WASHINGTON — The U.S. Department of State’s Bureau for International Narcotics released it’s annual International Narcotics Control Strategy Report on Thursday, outlining that the opioid epidemic in America “demands urgent action.”
“The most urgent drug-related public health crisis within the United States remains the ongoing opioid epidemic,” the report outlined. “This long-developing epidemic, spurred originally by misuse of prescription opioids within the United States, is now increasingly fueled by heroin and synthetic opioids, such as fentanyl, trafficked into the United States by transnational criminal networks.”
“Public health officials have called the current opioid epidemic the worst drug crisis in U.S. history, costing the lives of more than 33,000 people in 2015. In 2015, for the first time, deaths from heroin alone surpassed gun homicides,” it noted.
William Brownfield, the assistant secretary of International Narcotics and Law Enforcement Affairs, told reporters during a conference call to discuss the report that most of the heroin entering the states originates from Mexico.
“My estimate is that between 90 and 94 percent of all heroin consumed in the United States comes from Mexico,” he explained. “My estimate is that a very tiny percentage now, perhaps as little as 2 percent to 4 percent, comes from Colombia. And the remainder, which might be somewhere in the 4 to 6 percent category, comes from Asia, the majority of that coming from Afghanistan.”
The majority of fentanyl comes from China and then into Mexico, Brownfield said, where it is then trafficked into the states.
“And it then becomes an exceptionally dangerous product in the United States, because fentanyl is 10-50 times as potent as heroin, and when the user does not realize that he or she is consuming fentanyl and not consuming heroin, the likelihood of overdose and death is extremely increased,” he explained.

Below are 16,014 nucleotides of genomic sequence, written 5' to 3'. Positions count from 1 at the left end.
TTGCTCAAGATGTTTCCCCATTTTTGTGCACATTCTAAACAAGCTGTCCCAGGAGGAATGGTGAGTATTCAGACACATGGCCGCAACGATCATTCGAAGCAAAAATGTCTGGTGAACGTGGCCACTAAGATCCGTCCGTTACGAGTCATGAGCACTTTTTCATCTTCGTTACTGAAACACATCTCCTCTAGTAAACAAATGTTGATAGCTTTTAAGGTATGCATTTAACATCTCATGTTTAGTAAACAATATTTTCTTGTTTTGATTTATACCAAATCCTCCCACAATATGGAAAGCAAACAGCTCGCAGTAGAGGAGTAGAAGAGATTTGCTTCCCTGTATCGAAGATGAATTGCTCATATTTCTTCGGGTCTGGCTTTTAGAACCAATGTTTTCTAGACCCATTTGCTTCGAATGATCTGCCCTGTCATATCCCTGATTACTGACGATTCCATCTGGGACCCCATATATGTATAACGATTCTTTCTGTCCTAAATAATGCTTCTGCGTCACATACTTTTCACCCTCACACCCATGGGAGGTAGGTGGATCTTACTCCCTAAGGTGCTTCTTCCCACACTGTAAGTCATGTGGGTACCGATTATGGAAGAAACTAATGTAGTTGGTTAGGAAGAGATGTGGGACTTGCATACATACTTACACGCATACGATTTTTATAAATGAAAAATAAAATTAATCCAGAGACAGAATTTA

Brownfield advised that both Mexico and China have been willing to cooperate with American efforts to fight drug trafficking.
“Law enforcement cooperation with Mexico includes programs to strengthen Mexico’s capacity to identify, investigate, interdict and dismantle clandestine drug laboratories and disrupt trafficking networks,” the report likewise expounded. “In a welcome development in late 2015, China placed controls on 116 substances including a dangerous analog to fentanyl, acetyl fentanyl.”
However, “[m]uch work remains to be done in this area,” the Bureau admitted, “and developing compatible, consistent, enforceable international standards is crucial to successfully controlling this growing drug threat.”
The report additionally noted that while tackling heroin and fentanyl use remains a priority, cocaine is an increasing concern as cocaine-related deaths are the highest in nearly a decade.
“Coca cultivation in Colombia increased by 39 percent in 2014 and again by 42 percent in 2015 to 159,000 hectares, nearing record highs, and this surge in production may be having effects within the United States,” it outlined. “According to U.S. Customs and Border Protection, there was an increase in cocaine seizures nationwide between
2014 and 2015, and the number of overdose deaths within the United States involving cocaine in 2015 was the highest since 2007.”
As previously reported, just last month, the U.S. Centers for Disease Control and Prevention (CDC) noted that drug overdose deaths have nearly tripled over a period of almost two decades, as an estimated 16 out of every 100,000 Americans lost their lives from an overdose in 2015, compared to 6 in 1999.